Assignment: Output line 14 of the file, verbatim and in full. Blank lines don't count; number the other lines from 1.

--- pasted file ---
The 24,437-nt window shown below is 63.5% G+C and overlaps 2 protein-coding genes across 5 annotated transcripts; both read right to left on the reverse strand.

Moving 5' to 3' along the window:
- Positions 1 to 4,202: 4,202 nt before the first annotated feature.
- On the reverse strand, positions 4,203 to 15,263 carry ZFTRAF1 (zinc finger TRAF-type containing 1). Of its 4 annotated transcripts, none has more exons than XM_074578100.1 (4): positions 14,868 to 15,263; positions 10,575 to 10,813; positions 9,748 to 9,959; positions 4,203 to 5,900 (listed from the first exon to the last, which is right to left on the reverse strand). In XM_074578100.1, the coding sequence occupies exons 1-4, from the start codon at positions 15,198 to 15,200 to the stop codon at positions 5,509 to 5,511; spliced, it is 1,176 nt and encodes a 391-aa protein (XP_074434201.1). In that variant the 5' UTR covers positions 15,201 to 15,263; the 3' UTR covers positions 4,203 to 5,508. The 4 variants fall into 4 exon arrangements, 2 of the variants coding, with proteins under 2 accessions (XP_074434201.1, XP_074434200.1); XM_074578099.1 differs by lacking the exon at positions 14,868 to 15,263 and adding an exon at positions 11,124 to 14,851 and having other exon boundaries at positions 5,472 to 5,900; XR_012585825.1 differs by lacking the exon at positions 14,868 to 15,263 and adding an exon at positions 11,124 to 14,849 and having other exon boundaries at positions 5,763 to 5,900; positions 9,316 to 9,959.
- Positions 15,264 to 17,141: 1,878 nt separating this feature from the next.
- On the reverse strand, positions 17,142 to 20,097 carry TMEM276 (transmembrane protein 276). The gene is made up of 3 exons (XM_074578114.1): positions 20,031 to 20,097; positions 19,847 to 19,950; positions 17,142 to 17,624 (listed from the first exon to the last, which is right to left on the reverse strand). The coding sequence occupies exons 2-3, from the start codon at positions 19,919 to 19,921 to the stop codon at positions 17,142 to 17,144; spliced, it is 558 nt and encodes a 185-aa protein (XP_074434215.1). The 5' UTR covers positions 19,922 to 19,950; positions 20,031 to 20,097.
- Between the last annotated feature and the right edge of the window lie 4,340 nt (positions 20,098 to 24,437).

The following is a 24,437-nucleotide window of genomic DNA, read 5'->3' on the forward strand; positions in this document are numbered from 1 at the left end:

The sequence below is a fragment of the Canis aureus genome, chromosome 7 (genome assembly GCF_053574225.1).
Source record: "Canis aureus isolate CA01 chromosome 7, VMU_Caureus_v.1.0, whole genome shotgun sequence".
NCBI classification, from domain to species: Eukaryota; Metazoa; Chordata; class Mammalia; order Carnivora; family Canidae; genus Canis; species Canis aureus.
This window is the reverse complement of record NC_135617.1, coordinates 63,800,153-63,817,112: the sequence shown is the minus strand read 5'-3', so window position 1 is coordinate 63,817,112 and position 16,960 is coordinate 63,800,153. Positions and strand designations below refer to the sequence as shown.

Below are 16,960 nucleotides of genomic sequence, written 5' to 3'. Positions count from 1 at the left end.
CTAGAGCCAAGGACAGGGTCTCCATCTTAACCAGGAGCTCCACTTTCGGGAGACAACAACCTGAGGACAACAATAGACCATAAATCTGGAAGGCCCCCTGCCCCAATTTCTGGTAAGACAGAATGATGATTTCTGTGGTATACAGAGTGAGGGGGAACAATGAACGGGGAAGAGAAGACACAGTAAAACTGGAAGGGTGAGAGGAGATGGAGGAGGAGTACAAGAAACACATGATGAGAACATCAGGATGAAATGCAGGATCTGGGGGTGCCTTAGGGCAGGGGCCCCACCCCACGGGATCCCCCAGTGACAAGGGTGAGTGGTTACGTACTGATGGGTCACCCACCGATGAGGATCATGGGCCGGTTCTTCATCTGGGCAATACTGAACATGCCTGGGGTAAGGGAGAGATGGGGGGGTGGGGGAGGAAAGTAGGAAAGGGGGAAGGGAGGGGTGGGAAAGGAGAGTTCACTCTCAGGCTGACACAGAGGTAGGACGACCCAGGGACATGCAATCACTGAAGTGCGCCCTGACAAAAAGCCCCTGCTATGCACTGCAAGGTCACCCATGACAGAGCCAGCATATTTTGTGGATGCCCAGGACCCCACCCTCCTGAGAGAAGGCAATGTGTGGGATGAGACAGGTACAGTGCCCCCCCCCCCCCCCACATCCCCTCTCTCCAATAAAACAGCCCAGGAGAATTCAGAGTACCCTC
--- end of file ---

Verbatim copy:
CTAGAGCCAAGGACAGGGTCTCCATCTTAACCAGGAGCTCCACTTTCGGGAGACAACAACCTGAGGACAACAATAGACCATAAATCTGGAAGGCCCCCTGCCCCAATTTCTGGTAAGACAGAATGATGATTTCTGTGGTATACAGAGTGAGGGGGAACAATGAACGGGGAAGAGAAGACACAGTAAAACTGGAAGGGTGAGAGGAGATGGAGGAGGAGTACAAGAAACACATGATGAGAACATCAGGATGAAATGCAGGATCTGGGGGTGCCTTAGGGCAGGGGCCCCACCCCACGGGATCCCCCAGTGACAAGGGTGAGTGGTTACGTACTGATGGGTCACCCACCGATGAGGATCATGGGCCGGTTCTTCATCTGGGCAATACTGAACATGCCTGGGGTAAGGGAGAGATGGGGGGGTGGGGGAGGAAAGTAGGAAAGGGGGAAGGGAGGGGTGGGAAAGGAGAGTTCACTCTCAGGCTGACACAGAGGTAGGACGACCCAGGGACATGCAATCACTGAAGTGCGCCCTGACAAAAAGCCCCTGCTATGCACTGCAAGGTCACCCATGACAGAGCCAGCATATTTTGTGGATGCCCAGGACCCCACCCTCCTGAGAGAAGGCAATGTGTGGGATGAGACAGGTACAGTGCCCCCCCCCCCCCCCACATCCCCTCTCTCCAATAAAACAGCCCAGGAGAATTCAGAGTACCCTC